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In this issue of The Juniper, we share updates concerning the Conglomerate Mesa and Keep Long Valley Green campaigns. K2 Gold's phase two exploration continues to threaten the Mesa's future. And LADWP indicates that it will only provide a minimal amount of water to Long Valley this summer. 

Also, the comment period for proposed mining in Long Valley has been extended but ends on Thursday, the 13th. Be sure to submit your comments by then. Finally, learn about a showing of Paya: The Water Story of the Paiute, happening on May 25th. I hope you enjoy this month's issue of The Juniper.


Kyle Hamada
Communications Director


Earth Day Clean-Up Event with Inyo350 a Success

On Saturday, April 24th, over 50 volunteers came together in Bishop to celebrate Earth Day, give back, and pick up trash. Inyo350, the Sierra Trash Eliminators, Eastern Sierra Land Trust, Eastern Sierra Interpretive Association, and Friends of the Inyo joined forces to provide trash-grabbers, trash bags, gloves, safety vests, and plenty of good cheer to make sure the volunteers who joined the fun were fully equipped and ready to go. Read more about the Earth Day event in Alex's blog post.


K2 ramping up for their much more destructive second phase of exploration at Conglomerate Mesa

As the season for visiting Conglomerate Mesa is on its way out, the future of the Mesa remains in limbo. K2 Gold and Mojave Precious Metals are ramping up for their much more destructive second phase of exploration at Conglomerate Mesa. With proposed impacts amounting to 12.2 acres, 61-times greater as compared to 0.2 acres from their phase one exploration, we are also concerned about heavy-duty equipment and the proposed roads. Read Bryan's full update in his blog post.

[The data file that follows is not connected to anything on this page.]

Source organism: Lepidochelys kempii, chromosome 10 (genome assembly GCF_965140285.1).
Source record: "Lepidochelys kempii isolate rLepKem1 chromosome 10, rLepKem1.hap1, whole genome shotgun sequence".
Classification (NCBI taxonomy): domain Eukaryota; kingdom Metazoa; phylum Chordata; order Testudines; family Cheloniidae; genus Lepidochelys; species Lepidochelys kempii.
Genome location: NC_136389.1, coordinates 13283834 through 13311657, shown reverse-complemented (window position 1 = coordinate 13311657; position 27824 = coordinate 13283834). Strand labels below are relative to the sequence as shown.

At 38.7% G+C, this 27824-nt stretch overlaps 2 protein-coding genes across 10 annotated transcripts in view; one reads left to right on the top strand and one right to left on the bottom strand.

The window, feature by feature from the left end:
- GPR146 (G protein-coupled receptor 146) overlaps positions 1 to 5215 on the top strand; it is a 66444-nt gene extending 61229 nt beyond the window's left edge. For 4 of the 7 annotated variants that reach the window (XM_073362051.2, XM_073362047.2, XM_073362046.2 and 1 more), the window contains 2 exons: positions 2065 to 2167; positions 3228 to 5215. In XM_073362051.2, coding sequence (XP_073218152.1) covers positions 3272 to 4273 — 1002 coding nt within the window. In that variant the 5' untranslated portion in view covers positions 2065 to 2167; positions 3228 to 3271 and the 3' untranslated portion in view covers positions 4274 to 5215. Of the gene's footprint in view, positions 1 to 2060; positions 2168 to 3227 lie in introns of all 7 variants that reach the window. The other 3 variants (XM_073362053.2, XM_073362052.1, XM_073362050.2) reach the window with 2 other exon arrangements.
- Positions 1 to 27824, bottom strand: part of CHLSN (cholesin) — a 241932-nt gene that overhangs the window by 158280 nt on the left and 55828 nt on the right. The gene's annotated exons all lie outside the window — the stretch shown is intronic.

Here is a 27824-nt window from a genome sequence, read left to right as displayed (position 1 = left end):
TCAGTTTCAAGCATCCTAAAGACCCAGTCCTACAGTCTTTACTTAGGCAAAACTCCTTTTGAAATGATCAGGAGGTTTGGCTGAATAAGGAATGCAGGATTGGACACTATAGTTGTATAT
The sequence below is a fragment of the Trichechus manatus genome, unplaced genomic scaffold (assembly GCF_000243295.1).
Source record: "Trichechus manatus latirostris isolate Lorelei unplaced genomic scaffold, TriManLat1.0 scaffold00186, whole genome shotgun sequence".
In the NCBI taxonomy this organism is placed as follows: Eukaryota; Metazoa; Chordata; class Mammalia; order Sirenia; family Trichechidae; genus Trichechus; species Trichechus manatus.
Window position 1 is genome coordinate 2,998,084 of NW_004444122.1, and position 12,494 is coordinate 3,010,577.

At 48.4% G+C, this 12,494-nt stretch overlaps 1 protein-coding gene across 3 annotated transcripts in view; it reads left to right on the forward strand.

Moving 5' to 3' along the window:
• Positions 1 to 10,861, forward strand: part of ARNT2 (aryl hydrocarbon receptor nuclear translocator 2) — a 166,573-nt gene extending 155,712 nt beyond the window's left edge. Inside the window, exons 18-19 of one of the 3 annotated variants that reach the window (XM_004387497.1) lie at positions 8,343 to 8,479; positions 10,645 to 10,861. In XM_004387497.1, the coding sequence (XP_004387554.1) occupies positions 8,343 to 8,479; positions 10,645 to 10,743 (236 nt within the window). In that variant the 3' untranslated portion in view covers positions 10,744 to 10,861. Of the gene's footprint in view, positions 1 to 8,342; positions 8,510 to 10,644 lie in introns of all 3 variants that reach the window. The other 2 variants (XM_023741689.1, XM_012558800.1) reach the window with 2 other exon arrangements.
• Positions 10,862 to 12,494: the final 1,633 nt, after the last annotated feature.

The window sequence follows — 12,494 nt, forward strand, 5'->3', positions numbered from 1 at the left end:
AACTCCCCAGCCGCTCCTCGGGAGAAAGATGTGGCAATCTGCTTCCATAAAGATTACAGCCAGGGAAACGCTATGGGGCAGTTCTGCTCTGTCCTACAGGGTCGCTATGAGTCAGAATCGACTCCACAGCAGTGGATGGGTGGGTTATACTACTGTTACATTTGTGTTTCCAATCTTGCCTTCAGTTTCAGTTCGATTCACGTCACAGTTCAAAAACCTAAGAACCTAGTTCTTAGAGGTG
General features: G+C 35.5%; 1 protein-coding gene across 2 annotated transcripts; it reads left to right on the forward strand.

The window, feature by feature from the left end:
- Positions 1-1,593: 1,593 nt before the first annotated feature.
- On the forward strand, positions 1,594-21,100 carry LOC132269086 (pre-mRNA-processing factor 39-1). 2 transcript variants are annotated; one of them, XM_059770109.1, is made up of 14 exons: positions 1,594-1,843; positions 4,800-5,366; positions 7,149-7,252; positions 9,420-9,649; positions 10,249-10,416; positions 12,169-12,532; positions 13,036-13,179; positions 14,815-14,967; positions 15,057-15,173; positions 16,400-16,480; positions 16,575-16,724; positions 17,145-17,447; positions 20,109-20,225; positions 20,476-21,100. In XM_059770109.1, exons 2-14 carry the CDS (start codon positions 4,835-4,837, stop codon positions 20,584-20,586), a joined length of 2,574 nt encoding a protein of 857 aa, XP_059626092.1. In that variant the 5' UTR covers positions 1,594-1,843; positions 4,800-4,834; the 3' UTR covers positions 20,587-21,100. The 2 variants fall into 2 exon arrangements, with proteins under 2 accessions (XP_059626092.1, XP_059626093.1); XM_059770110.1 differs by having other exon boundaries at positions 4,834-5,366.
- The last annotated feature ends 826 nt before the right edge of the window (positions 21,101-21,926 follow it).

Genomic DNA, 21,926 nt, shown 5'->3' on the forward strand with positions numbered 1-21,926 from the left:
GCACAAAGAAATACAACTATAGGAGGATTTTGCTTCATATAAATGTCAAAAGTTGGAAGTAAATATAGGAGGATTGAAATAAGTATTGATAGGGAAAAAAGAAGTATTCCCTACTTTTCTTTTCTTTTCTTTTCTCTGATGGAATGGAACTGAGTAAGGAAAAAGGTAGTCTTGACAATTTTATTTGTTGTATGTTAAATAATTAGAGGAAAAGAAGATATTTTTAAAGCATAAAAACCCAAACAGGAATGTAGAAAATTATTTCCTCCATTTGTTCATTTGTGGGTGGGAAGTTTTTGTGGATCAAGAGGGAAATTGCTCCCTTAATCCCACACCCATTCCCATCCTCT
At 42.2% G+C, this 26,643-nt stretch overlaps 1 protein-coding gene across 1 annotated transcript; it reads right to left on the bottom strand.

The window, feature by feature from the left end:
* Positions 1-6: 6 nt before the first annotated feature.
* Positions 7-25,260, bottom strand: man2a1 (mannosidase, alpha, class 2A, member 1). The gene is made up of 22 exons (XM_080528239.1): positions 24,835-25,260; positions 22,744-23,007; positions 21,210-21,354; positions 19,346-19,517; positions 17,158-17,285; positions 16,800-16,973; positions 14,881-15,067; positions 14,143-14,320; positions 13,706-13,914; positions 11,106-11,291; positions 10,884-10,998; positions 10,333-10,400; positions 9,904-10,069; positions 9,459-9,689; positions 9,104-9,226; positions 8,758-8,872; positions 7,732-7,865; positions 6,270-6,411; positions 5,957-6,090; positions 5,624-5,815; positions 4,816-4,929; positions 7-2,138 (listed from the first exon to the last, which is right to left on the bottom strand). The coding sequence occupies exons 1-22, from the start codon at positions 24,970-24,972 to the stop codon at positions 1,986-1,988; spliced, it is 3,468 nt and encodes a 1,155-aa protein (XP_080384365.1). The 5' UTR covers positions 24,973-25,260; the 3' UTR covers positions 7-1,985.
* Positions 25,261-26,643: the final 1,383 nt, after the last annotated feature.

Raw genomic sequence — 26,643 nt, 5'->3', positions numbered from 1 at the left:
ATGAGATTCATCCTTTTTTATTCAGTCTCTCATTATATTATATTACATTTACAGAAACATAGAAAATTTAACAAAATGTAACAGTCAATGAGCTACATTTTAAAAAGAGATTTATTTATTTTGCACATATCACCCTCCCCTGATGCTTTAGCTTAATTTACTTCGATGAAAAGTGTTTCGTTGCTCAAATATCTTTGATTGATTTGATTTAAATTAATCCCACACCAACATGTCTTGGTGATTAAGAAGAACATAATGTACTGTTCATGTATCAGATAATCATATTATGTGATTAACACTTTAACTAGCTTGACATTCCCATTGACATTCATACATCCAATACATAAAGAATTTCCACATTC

Keep Long Valley Green Campaign Update

In late April, DWP indicated by correspondence that it will provide a minimal amount of water for irrigation in Long Valley this year.

In early April, the KLVG campaign submitted official comments on DWP’s Urban Water Management Plan pointing out that the data provided by DWP in its draft plan indicates that it is possible for the agency to meet the water demands of its ratepayers and drastically reduce, or even eliminate, reliance on water exported from the Eastern Sierra over the next 25 years. In spite of this, the agency’s draft plan indicates only a de minimus reduction in planned water exports from our area in the coming decades. The coalition is now working on official comments regarding the agency’s Bi-State Sage Grouse Adaptive Management Plan. The focus of the KLVG comments will be to clarify that the small amount of water DWP seems to believe is necessary to maintain a healthy Sage Grouse population in Long Valley certainly will not suffice to maintain a healthy ecosystem in Long Valley. The coalition continues to seek an agreement from DWP for the provision of water every year pursuant to the application of a formula based on each year’s snowpack.


Mining Exploration Threatens Long Valley